A . Fields

A field is a set of elements in which a pair of operations called multiplication and addition is defined analogous to the operations of multiplication and addition in the real number system (which is itself an example of a field). In each field F there exist unique elements called o and 1 which, under the operations of addition and multiplica­tion, behave with respect to all the other elements of F exactly as their correspondents in the real number system. In two respects, the analogy is not complete: 1) multiplication is not assumed to be commu­tative in every field, and 2) a field may have only a finite number of elements.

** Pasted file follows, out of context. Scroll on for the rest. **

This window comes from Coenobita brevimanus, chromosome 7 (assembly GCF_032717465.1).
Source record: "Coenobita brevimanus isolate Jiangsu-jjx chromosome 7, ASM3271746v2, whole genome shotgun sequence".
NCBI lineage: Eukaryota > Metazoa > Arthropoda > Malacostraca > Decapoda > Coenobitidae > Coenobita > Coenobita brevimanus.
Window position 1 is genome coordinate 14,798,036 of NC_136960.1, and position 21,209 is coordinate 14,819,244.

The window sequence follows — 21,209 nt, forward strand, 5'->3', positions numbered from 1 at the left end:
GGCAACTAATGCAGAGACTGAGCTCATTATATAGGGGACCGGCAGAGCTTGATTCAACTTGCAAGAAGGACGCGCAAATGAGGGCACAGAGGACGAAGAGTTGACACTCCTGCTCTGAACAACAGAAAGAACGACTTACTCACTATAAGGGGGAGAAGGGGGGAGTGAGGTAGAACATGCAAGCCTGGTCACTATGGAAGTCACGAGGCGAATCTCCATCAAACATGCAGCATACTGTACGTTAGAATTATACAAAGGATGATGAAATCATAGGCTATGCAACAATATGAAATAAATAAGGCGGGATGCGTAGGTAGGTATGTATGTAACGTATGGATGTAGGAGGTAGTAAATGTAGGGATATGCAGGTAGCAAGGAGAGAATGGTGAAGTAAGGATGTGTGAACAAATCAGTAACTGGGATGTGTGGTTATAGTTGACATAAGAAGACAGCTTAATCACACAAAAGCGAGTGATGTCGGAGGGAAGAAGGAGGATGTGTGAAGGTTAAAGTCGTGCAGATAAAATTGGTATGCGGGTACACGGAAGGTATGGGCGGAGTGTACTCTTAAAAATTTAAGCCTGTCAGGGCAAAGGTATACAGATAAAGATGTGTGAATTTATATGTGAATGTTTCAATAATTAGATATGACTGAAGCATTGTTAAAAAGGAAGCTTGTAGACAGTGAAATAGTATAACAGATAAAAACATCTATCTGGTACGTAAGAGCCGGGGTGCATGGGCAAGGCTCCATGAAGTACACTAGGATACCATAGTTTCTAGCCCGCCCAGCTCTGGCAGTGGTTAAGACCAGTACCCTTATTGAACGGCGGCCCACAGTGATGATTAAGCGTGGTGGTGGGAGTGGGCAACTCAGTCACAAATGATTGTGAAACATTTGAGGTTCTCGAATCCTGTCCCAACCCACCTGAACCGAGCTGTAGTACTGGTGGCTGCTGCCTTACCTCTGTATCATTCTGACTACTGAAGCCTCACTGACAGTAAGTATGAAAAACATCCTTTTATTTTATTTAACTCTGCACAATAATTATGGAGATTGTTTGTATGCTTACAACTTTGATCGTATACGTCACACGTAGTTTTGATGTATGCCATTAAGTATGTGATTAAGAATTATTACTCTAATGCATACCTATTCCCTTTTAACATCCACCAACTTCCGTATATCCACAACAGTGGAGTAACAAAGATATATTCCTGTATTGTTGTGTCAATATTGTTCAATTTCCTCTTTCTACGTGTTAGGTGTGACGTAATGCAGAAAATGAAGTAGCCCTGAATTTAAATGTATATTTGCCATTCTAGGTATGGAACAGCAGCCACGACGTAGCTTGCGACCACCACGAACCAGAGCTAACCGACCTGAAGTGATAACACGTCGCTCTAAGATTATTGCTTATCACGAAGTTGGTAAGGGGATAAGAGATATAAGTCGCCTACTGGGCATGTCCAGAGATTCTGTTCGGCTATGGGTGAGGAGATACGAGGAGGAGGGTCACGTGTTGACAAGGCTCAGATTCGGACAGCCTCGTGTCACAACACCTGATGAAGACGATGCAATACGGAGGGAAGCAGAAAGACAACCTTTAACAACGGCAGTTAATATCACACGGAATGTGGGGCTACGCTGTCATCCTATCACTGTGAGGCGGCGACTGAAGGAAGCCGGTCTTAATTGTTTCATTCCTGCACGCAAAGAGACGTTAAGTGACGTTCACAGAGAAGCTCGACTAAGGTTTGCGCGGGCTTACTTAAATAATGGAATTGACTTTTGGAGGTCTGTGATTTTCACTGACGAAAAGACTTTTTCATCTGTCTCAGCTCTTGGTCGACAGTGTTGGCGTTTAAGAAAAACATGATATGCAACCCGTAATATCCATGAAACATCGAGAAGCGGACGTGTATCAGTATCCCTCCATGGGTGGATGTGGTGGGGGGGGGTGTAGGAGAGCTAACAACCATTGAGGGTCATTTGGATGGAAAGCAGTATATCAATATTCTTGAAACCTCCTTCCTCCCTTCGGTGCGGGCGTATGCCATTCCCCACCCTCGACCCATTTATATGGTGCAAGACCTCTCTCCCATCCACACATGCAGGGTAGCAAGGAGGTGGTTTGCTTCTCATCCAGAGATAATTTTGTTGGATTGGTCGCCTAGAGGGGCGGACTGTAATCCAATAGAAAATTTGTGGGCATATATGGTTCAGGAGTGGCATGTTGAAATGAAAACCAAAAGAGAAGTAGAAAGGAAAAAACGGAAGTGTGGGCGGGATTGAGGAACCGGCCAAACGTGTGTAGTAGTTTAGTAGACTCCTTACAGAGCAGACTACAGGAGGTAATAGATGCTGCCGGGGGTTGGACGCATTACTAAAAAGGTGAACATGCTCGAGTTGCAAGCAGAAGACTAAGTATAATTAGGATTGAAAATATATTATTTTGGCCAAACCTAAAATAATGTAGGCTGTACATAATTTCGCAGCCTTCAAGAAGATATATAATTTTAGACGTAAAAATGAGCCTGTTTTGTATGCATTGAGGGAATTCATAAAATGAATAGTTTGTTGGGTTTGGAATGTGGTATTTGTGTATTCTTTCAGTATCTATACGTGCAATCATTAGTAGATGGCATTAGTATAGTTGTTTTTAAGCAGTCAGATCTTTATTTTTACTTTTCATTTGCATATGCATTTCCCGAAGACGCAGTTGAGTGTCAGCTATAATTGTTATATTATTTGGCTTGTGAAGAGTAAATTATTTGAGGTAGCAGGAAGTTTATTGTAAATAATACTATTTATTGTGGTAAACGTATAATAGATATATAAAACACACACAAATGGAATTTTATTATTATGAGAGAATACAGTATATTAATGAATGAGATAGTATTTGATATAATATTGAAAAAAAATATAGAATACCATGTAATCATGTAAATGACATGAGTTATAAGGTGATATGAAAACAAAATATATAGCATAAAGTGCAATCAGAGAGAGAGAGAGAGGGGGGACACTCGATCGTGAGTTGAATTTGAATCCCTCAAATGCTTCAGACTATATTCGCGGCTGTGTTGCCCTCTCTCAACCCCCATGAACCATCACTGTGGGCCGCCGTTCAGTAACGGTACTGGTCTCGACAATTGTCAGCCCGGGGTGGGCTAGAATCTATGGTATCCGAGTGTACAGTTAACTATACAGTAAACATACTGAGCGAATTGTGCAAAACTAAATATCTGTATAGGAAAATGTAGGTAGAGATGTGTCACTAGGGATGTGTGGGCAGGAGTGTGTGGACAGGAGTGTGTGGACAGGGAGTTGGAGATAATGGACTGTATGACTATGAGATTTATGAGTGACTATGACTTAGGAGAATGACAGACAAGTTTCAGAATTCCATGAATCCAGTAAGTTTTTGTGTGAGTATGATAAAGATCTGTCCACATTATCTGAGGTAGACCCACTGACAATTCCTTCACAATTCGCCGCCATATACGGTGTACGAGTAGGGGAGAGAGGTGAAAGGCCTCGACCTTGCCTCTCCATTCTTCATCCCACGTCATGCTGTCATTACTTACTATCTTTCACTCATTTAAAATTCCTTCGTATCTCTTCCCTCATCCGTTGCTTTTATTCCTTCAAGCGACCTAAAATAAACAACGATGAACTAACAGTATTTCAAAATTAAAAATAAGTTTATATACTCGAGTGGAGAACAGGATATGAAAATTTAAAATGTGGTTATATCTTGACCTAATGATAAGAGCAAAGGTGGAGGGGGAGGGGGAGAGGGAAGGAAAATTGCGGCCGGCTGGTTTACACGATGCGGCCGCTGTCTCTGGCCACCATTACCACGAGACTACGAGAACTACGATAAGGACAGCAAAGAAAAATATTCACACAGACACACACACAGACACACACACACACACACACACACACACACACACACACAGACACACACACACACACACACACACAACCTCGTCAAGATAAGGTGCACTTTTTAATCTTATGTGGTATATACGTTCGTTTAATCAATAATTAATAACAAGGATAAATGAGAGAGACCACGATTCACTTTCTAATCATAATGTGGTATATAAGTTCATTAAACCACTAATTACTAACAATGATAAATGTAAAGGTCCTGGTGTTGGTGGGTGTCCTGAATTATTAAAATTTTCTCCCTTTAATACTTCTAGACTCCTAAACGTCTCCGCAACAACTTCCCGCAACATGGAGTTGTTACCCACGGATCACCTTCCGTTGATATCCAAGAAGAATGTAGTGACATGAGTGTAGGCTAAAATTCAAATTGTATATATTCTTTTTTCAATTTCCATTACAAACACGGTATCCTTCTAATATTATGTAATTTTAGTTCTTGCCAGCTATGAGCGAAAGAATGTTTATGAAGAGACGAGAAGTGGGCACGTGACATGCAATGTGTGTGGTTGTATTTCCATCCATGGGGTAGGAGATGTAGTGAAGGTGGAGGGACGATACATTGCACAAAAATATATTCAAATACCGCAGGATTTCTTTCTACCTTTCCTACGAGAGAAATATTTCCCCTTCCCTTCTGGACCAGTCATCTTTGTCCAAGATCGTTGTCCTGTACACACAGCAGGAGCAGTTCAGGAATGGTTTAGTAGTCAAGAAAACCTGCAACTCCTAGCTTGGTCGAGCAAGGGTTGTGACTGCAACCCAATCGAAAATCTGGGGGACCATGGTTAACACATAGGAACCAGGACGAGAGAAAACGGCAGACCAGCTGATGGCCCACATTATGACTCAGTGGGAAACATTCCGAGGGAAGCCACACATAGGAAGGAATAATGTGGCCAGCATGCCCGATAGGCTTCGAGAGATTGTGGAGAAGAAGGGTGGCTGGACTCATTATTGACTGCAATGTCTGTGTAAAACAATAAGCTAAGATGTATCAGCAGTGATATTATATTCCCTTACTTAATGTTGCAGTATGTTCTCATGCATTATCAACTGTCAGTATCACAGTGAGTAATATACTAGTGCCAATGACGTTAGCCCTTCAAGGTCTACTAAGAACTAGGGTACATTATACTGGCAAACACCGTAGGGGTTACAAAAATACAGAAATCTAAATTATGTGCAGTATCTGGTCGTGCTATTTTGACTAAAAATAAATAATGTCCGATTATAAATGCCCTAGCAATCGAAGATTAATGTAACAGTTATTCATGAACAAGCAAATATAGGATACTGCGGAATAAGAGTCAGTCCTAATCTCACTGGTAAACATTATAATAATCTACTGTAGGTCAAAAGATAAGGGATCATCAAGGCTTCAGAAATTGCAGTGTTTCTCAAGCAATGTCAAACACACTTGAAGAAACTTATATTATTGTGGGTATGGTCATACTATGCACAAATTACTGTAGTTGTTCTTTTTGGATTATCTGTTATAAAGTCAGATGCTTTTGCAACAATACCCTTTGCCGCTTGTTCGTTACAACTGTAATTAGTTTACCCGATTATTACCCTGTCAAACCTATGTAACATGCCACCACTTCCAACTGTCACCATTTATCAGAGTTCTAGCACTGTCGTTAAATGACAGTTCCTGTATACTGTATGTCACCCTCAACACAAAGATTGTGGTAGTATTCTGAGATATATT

More exactly, a field is a set of elements which, under the above mentioned operation of addition, forms an additive abehan group and for which the elements, exclusive of zero, form a multiplicative group and, finally, in which the two group operations are connected by the distributive law. Furthermore, the product of o and any element is de­fined to be o.

If multiplication in the field is commutative, then the field is called a commutative field.